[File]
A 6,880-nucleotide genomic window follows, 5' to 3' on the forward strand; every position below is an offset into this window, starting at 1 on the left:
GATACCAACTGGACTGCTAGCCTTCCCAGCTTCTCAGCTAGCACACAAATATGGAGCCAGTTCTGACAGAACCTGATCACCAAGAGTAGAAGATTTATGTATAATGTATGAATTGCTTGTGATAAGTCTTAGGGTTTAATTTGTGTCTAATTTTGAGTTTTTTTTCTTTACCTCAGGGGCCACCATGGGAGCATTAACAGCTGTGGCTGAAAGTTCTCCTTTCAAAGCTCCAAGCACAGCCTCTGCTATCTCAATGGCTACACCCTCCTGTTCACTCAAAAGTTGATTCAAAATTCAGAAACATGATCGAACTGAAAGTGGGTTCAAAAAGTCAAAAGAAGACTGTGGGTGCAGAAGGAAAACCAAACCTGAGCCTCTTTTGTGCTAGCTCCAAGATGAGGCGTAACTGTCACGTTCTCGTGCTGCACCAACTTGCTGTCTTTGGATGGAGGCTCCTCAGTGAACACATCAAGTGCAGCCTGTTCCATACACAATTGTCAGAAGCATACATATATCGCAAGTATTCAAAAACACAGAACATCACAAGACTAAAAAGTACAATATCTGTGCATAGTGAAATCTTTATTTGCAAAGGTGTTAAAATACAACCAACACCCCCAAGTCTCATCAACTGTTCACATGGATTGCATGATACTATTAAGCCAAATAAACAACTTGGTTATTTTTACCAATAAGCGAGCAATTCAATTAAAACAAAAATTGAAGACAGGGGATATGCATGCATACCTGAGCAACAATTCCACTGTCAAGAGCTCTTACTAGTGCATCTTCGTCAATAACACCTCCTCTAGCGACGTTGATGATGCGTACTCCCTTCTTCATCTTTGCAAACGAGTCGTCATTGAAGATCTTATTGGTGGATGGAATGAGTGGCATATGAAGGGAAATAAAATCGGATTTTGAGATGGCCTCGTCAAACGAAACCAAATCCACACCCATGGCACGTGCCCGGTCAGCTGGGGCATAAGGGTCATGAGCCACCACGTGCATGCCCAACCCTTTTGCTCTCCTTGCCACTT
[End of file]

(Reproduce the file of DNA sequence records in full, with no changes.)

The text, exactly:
A 6,880-nucleotide genomic window follows, 5' to 3' on the forward strand; every position below is an offset into this window, starting at 1 on the left:
GATACCAACTGGACTGCTAGCCTTCCCAGCTTCTCAGCTAGCACACAAATATGGAGCCAGTTCTGACAGAACCTGATCACCAAGAGTAGAAGATTTATGTATAATGTATGAATTGCTTGTGATAAGTCTTAGGGTTTAATTTGTGTCTAATTTTGAGTTTTTTTTCTTTACCTCAGGGGCCACCATGGGAGCATTAACAGCTGTGGCTGAAAGTTCTCCTTTCAAAGCTCCAAGCACAGCCTCTGCTATCTCAATGGCTACACCCTCCTGTTCACTCAAAAGTTGATTCAAAATTCAGAAACATGATCGAACTGAAAGTGGGTTCAAAAAGTCAAAAGAAGACTGTGGGTGCAGAAGGAAAACCAAACCTGAGCCTCTTTTGTGCTAGCTCCAAGATGAGGCGTAACTGTCACGTTCTCGTGCTGCACCAACTTGCTGTCTTTGGATGGAGGCTCCTCAGTGAACACATCAAGTGCAGCCTGTTCCATACACAATTGTCAGAAGCATACATATATCGCAAGTATTCAAAAACACAGAACATCACAAGACTAAAAAGTACAATATCTGTGCATAGTGAAATCTTTATTTGCAAAGGTGTTAAAATACAACCAACACCCCCAAGTCTCATCAACTGTTCACATGGATTGCATGATACTATTAAGCCAAATAAACAACTTGGTTATTTTTACCAATAAGCGAGCAATTCAATTAAAACAAAAATTGAAGACAGGGGATATGCATGCATACCTGAGCAACAATTCCACTGTCAAGAGCTCTTACTAGTGCATCTTCGTCAATAACACCTCCTCTAGCGACGTTGATGATGCGTACTCCCTTCTTCATCTTTGCAAACGAGTCGTCATTGAAGATCTTATTGGTGGATGGAATGAGTGGCATATGAAGGGAAATAAAATCGGATTTTGAGATGGCCTCGTCAAACGAAACCAAATCCACACCCATGGCACGTGCCCGGTCAGCTGGGGCATAAGGGTCATGAGCCACCACGTGCATGCCCAACCCTTTTGCTCTCCTTGCCACTT